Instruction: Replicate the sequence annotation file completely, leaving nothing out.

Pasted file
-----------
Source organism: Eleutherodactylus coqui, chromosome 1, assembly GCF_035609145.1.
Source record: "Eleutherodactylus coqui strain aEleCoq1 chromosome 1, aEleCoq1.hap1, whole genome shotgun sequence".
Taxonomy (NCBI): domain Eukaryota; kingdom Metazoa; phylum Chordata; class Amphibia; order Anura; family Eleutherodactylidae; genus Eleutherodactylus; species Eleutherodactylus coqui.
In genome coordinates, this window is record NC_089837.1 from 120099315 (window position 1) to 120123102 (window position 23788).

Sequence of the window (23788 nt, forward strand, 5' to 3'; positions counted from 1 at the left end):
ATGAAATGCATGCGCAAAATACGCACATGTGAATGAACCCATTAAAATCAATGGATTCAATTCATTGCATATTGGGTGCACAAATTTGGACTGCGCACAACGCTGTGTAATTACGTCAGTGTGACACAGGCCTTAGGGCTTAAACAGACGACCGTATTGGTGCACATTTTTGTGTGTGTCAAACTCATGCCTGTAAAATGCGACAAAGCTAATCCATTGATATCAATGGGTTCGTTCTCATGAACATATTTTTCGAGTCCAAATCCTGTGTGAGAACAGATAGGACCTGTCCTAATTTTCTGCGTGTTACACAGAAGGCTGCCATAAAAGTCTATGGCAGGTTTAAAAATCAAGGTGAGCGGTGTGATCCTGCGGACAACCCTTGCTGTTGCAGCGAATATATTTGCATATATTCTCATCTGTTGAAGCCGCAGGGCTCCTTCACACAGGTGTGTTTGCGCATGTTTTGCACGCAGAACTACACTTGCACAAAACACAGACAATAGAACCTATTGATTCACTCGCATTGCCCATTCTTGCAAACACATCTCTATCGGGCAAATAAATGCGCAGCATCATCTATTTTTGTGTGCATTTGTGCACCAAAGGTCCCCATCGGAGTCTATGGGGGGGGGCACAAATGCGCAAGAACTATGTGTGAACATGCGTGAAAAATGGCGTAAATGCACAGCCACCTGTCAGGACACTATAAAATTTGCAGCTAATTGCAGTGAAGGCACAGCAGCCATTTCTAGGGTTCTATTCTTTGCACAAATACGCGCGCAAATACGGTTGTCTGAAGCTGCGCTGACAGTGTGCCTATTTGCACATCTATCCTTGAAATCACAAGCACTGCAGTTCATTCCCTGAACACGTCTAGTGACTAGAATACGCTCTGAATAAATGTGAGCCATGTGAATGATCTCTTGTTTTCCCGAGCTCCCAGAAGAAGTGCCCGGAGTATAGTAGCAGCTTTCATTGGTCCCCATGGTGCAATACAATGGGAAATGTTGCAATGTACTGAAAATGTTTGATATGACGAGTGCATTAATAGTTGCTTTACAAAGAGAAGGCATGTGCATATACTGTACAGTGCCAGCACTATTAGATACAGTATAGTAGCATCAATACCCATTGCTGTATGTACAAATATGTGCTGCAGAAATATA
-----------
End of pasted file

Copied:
Source organism: Eleutherodactylus coqui, chromosome 1, assembly GCF_035609145.1.
Source record: "Eleutherodactylus coqui strain aEleCoq1 chromosome 1, aEleCoq1.hap1, whole genome shotgun sequence".
Taxonomy (NCBI): domain Eukaryota; kingdom Metazoa; phylum Chordata; class Amphibia; order Anura; family Eleutherodactylidae; genus Eleutherodactylus; species Eleutherodactylus coqui.
In genome coordinates, this window is record NC_089837.1 from 120099315 (window position 1) to 120123102 (window position 23788).

Sequence of the window (23788 nt, forward strand, 5' to 3'; positions counted from 1 at the left end):
ATGAAATGCATGCGCAAAATACGCACATGTGAATGAACCCATTAAAATCAATGGATTCAATTCATTGCATATTGGGTGCACAAATTTGGACTGCGCACAACGCTGTGTAATTACGTCAGTGTGACACAGGCCTTAGGGCTTAAACAGACGACCGTATTGGTGCACATTTTTGTGTGTGTCAAACTCATGCCTGTAAAATGCGACAAAGCTAATCCATTGATATCAATGGGTTCGTTCTCATGAACATATTTTTCGAGTCCAAATCCTGTGTGAGAACAGATAGGACCTGTCCTAATTTTCTGCGTGTTACACAGAAGGCTGCCATAAAAGTCTATGGCAGGTTTAAAAATCAAGGTGAGCGGTGTGATCCTGCGGACAACCCTTGCTGTTGCAGCGAATATATTTGCATATATTCTCATCTGTTGAAGCCGCAGGGCTCCTTCACACAGGTGTGTTTGCGCATGTTTTGCACGCAGAACTACACTTGCACAAAACACAGACAATAGAACCTATTGATTCACTCGCATTGCCCATTCTTGCAAACACATCTCTATCGGGCAAATAAATGCGCAGCATCATCTATTTTTGTGTGCATTTGTGCACCAAAGGTCCCCATCGGAGTCTATGGGGGGGGGCACAAATGCGCAAGAACTATGTGTGAACATGCGTGAAAAATGGCGTAAATGCACAGCCACCTGTCAGGACACTATAAAATTTGCAGCTAATTGCAGTGAAGGCACAGCAGCCATTTCTAGGGTTCTATTCTTTGCACAAATACGCGCGCAAATACGGTTGTCTGAAGCTGCGCTGACAGTGTGCCTATTTGCACATCTATCCTTGAAATCACAAGCACTGCAGTTCATTCCCTGAACACGTCTAGTGACTAGAATACGCTCTGAATAAATGTGAGCCATGTGAATGATCTCTTGTTTTCCCGAGCTCCCAGAAGAAGTGCCCGGAGTATAGTAGCAGCTTTCATTGGTCCCCATGGTGCAATACAATGGGAAATGTTGCAATGTACTGAAAATGTTTGATATGACGAGTGCATTAATAGTTGCTTTACAAAGAGAAGGCATGTGCATATACTGTACAGTGCCAGCACTATTAGATACAGTATAGTAGCATCAATACCCATTGCTGTATGTACAAATATGTGCTGCAGAAATATA